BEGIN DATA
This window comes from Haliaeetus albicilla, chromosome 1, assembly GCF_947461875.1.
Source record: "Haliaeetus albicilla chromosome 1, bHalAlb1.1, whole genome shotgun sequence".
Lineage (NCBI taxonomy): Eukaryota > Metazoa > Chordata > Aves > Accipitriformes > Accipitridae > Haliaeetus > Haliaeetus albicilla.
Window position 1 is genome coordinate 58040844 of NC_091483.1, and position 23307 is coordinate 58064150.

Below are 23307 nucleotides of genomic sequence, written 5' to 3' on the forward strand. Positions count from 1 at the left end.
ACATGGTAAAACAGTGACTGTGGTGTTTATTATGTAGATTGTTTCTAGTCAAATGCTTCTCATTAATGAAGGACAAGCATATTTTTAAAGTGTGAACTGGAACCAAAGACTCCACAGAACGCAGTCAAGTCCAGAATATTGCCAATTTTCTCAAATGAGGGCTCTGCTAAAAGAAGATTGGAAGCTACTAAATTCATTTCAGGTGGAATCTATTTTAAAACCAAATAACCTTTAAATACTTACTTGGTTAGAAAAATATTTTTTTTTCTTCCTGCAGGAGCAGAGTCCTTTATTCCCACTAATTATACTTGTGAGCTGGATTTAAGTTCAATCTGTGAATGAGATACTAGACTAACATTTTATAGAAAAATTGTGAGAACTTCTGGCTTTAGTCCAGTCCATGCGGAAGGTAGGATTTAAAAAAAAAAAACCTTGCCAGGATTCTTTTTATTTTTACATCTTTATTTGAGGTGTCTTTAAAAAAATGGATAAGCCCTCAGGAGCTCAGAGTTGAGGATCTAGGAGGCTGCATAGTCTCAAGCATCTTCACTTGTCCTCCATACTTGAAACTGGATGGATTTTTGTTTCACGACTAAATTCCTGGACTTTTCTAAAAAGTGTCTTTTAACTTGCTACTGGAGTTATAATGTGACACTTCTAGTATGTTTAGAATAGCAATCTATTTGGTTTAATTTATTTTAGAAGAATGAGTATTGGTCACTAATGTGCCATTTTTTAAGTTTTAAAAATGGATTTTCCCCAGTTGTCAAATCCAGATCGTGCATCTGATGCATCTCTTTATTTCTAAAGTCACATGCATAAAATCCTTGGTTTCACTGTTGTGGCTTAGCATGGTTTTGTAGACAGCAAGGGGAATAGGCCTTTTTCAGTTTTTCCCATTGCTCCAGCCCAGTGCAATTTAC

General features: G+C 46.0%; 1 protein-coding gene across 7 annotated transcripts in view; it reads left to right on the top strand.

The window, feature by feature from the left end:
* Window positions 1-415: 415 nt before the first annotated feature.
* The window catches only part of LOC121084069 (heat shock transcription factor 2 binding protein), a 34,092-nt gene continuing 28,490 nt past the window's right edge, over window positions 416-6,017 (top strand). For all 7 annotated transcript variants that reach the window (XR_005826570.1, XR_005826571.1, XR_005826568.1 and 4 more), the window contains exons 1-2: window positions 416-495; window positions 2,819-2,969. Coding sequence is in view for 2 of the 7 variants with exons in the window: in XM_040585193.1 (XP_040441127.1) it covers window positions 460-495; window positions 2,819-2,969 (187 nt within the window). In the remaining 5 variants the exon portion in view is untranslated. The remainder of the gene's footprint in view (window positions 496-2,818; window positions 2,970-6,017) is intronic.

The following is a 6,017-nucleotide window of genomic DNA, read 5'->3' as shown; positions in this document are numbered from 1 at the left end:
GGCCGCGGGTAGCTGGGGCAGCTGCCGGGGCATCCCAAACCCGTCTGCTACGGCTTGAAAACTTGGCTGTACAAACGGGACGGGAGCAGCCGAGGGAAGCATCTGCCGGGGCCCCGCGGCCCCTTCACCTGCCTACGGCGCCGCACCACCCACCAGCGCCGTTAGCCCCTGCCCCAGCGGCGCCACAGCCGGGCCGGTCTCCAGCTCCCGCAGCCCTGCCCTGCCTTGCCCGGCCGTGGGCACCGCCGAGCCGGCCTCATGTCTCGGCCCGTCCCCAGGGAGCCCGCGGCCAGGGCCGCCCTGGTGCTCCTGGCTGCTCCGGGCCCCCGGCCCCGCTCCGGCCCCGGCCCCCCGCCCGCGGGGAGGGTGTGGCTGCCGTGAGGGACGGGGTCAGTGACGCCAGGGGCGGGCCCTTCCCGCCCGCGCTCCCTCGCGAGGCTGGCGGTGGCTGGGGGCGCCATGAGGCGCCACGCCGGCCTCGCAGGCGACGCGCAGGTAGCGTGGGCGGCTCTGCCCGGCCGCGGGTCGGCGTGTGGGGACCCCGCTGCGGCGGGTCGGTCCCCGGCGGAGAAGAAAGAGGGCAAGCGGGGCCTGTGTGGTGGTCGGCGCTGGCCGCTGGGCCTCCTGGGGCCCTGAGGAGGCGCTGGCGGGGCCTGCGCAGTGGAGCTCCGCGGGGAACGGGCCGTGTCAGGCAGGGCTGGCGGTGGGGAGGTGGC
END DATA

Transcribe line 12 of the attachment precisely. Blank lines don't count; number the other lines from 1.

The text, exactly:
GGCCGCGGGTAGCTGGGGCAGCTGCCGGGGCATCCCAAACCCGTCTGCTACGGCTTGAAAACTTGGCTGTACAAACGGGACGGGAGCAGCCGAGGGAAGCATCTGCCGGGGCCCCGCGGCCCCTTCACCTGCCTACGGCGCCGCACCACCCACCAGCGCCGTTAGCCCCTGCCCCAGCGGCGCCACAGCCGGGCCGGTCTCCAGCTCCCGCAGCCCTGCCCTGCCTTGCCCGGCCGTGGGCACCGCCGAGCCGGCCTCATGTCTCGGCCCGTCCCCAGGGAGCCCGCGGCCAGGGCCGCCCTGGTGCTCCTGGCTGCTCCGGGCCCCCGGCCCCGCTCCGGCCCCGGCCCCCCGCCCGCGGGGAGGGTGTGGCTGCCGTGAGGGACGGGGTCAGTGACGCCAGGGGCGGGCCCTTCCCGCCCGCGCTCCCTCGCGAGGCTGGCGGTGGCTGGGGGCGCCATGAGGCGCCACGCCGGCCTCGCAGGCGACGCGCAGGTAGCGTGGGCGGCTCTGCCCGGCCGCGGGTCGGCGTGTGGGGACCCCGCTGCGGCGGGTCGGTCCCCGGCGGAGAAGAAAGAGGGCAAGCGGGGCCTGTGTGGTGGTCGGCGCTGGCCGCTGGGCCTCCTGGGGCCCTGAGGAGGCGCTGGCGGGGCCTGCGCAGTGGAGCTCCGCGGGGAACGGGCCGTGTCAGGCAGGGCTGGCGGTGGGGAGGTGGC